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Brain Imaging of Emotional Control with Aging

A new study has identified brain patterns that help healthy older people regulate and control emotion better than their younger counterparts.

The investigation identified two regions in the brain that showed increased activity when participants over the age of 60 were shown standardized pictures of emotionally challenging situations.

“Previous studies have provided evidence that healthy older individuals have a positivity bias – they can actually manage how much attention they give to negative situations so they’re less upset by them,” said Dr. Dolcos.

“We didn’t understand how the brain worked to give seniors this sense of perspective until now.”

During the study, younger and older participants were asked to rate the emotional content of standardized images as positive, neutral or negative, while their brain activity was monitored with a functional magnetic resonance imaging (fMRI) machine, a high-tech device that uses a large magnet to take pictures inside the brain.

The older participants rated the images as less negative than the younger participants. The fMRI scans helped researchers observe this reaction in the senior participants. The scans showed increased interactions between the amygdala, a brain region involved in emotion detection, and the anterior cingulate cortex, a brain region involved in emotion control.

According to Dr. Dolcos, “These findings indicate that emotional control improves with aging, and that it’s the increased interaction between these two brain regions that allows healthy seniors to control their emotional response so that they are less affected by upsetting situations.”

The study, published in the journal Neurobiology of Aging, was performed under the co-ordination of Dr. Roberto Cabeza and in collaboration with Ms. Peggy St. Jacques, both of Duke University where Dr. Dolcos received his training in brain imaging research.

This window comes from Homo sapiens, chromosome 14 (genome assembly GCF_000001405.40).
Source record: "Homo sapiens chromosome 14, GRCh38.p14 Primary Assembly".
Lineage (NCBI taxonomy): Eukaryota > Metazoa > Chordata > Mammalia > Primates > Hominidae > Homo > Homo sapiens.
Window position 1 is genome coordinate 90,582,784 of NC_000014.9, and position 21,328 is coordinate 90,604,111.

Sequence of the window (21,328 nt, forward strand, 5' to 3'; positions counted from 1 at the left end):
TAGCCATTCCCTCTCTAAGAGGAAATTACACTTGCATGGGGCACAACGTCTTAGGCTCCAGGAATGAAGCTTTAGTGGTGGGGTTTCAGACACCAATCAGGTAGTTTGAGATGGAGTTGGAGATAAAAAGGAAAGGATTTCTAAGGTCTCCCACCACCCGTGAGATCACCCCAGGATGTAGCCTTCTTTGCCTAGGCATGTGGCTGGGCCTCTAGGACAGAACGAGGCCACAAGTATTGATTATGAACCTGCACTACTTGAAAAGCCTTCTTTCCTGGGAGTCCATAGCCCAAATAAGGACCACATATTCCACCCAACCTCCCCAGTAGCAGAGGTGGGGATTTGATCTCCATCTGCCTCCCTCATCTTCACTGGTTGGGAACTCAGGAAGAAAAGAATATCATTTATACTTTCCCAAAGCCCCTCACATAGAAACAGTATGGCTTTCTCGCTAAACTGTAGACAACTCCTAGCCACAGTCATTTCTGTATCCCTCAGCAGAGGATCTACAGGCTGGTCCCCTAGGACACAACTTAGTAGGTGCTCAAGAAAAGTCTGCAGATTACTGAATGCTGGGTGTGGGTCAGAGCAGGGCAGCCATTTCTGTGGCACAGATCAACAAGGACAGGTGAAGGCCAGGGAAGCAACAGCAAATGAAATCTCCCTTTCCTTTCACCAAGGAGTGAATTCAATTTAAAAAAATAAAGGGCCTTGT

This research may have clinical implications.

“If we can better understand how the brain works to create a positivity bias in older people, then we can apply this knowledge to better understand and treat mental health issues with a negativity bias, such as depression and anxiety disorders, in which patients have difficulty coping with emotionally challenging situations,” Dolcos said.

Source: University of Alberta Faculty of Medicine & Dentistry

Brain Imaging of Emotional Control with Aging

Rick Nauert PhD

Rick Nauert, PhDDr. Rick Nauert has over 25 years experience in clinical, administrative and academic healthcare. He is currently an associate professor for Rocky Mountain University of Health Professionals doctoral program in health promotion and wellness. Dr. Nauert began his career as a clinical physical therapist and served as a regional manager for a publicly traded multidisciplinary rehabilitation agency for 12 years. He has masters degrees in health-fitness management and healthcare administration and a doctoral degree from The University of Texas at Austin focused on health care informatics, health administration, health education and health policy. His research efforts included the area of telehealth with a specialty in disease management.

APA Reference
Nauert PhD, R. (2015). Brain Imaging of Emotional Control with Aging. Psych Central. Retrieved on May 27, 2018, from https://psychcentral.com/news/2008/06/16/brain-imaging-of-emotional-control-with-aging/2466.html

 

Scientifically Reviewed
Last updated: 6 Oct 2015
Last reviewed: By John M. Grohol, Psy.D. on 6 Oct 2015
Published on PsychCentral.com. All rights reserved.